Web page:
Hands holding output from ecg with stethoscope in the background.

What is a Holter Monitor?

A Holter monitor is a small of portable, battery-powered medical device that measures the heart’s activity such as rate and rhythm. This testing is ordered when your provider needs more information about the functioning of your heart than a routine electrocardiogram (EKG) can give him or her. Holter monitoring (24h) refers to a 24-hour, continuous test to record your heart rate and rhythm. A patient wears the Holter monitor for 24 hours as they go about their normal daily routines.

How it Works

The Holter monitor is small, slightly larger than a deck of playing cards. Several leads, or wires, are attached to the monitor. The leads connect to electrodes that are placed on the skin of your chest with a glue-like gel. The metal electrodes conduct your heart’s activity through the wires into the Holter monitor. This device has electrodes and electrical leads exactly like a regular electrocardiogram.

A small pouch holds the monitor itself, which you wear around your neck or clip it to your belt. It’s important to keep the monitor close to your body during the testing period to make sure the readings are accurate.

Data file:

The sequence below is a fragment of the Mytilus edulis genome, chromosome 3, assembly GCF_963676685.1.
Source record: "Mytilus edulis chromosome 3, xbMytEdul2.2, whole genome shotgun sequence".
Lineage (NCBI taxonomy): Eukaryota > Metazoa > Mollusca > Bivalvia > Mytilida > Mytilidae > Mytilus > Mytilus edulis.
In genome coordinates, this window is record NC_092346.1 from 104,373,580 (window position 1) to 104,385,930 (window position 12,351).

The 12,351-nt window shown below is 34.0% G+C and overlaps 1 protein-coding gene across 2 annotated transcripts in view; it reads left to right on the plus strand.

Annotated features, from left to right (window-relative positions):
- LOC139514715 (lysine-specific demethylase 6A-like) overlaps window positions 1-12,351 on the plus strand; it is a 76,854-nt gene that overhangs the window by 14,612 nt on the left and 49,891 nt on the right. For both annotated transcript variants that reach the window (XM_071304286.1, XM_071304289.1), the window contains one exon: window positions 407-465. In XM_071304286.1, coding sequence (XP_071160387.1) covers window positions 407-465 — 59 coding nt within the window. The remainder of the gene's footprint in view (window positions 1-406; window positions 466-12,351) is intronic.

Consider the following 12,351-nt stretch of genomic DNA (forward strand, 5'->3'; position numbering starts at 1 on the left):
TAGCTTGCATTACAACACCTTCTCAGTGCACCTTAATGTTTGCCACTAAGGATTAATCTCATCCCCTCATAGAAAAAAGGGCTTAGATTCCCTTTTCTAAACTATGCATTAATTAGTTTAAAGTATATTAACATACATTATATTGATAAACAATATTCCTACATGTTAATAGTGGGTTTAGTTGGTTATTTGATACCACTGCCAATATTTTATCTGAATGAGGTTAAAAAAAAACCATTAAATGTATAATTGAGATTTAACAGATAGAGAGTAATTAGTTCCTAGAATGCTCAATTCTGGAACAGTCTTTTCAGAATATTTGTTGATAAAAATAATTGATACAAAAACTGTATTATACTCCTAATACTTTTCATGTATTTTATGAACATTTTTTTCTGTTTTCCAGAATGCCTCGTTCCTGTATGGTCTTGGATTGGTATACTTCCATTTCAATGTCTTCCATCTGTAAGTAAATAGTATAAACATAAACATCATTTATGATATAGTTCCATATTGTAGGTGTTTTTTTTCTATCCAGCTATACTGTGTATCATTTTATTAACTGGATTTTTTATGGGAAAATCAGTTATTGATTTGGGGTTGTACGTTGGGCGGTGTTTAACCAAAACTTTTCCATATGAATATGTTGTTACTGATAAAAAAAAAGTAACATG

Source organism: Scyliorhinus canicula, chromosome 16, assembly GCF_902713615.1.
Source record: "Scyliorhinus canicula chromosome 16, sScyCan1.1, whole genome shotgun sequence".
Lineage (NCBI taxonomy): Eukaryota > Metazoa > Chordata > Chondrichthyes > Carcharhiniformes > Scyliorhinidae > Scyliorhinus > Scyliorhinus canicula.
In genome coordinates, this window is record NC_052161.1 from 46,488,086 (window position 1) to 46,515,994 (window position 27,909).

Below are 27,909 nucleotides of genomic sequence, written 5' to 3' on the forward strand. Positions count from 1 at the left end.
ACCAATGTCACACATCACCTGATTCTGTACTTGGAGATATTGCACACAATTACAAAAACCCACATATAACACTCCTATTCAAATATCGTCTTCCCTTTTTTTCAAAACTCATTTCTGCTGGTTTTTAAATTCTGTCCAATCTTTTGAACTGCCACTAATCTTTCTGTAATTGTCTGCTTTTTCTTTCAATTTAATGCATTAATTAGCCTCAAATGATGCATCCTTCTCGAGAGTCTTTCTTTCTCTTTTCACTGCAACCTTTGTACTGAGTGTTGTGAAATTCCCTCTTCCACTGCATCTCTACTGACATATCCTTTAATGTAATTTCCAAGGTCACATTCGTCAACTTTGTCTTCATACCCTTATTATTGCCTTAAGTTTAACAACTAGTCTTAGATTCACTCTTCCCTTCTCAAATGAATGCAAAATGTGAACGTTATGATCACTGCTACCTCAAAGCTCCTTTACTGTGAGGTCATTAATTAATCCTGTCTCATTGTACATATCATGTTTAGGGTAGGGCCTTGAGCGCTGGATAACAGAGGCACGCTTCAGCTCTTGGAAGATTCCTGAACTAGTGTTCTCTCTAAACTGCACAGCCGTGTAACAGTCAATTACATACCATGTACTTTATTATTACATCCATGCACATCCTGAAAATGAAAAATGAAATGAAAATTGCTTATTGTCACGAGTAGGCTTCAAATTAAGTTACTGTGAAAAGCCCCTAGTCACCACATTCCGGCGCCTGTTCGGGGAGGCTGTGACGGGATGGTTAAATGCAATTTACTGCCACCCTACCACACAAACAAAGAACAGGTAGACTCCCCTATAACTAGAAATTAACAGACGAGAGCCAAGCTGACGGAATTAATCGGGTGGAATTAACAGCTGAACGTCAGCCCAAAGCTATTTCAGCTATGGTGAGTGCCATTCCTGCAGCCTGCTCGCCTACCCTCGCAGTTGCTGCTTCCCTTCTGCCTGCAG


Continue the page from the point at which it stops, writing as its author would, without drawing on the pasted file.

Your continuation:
You are encouraged to participate in your normal activities during the Holter 24-hour test. You will be directed to record your activities in a diary. This helps your provider determine if changes in heart activity are related to your behaviors and movements.

Holter monitor testing is painless. However, be sure to record any chest pain, rapid heartbeat, or other cardiac symptoms you experience during the testing period.

Understanding the Results

After the recommended testing time frame has passed, you will return to your healthcare provider to have the Holter monitor removed. Your doctor will read your activity journal and the results of the monitor. Depending on the results of the test, you may need to undergo further testing before a diagnosis is made.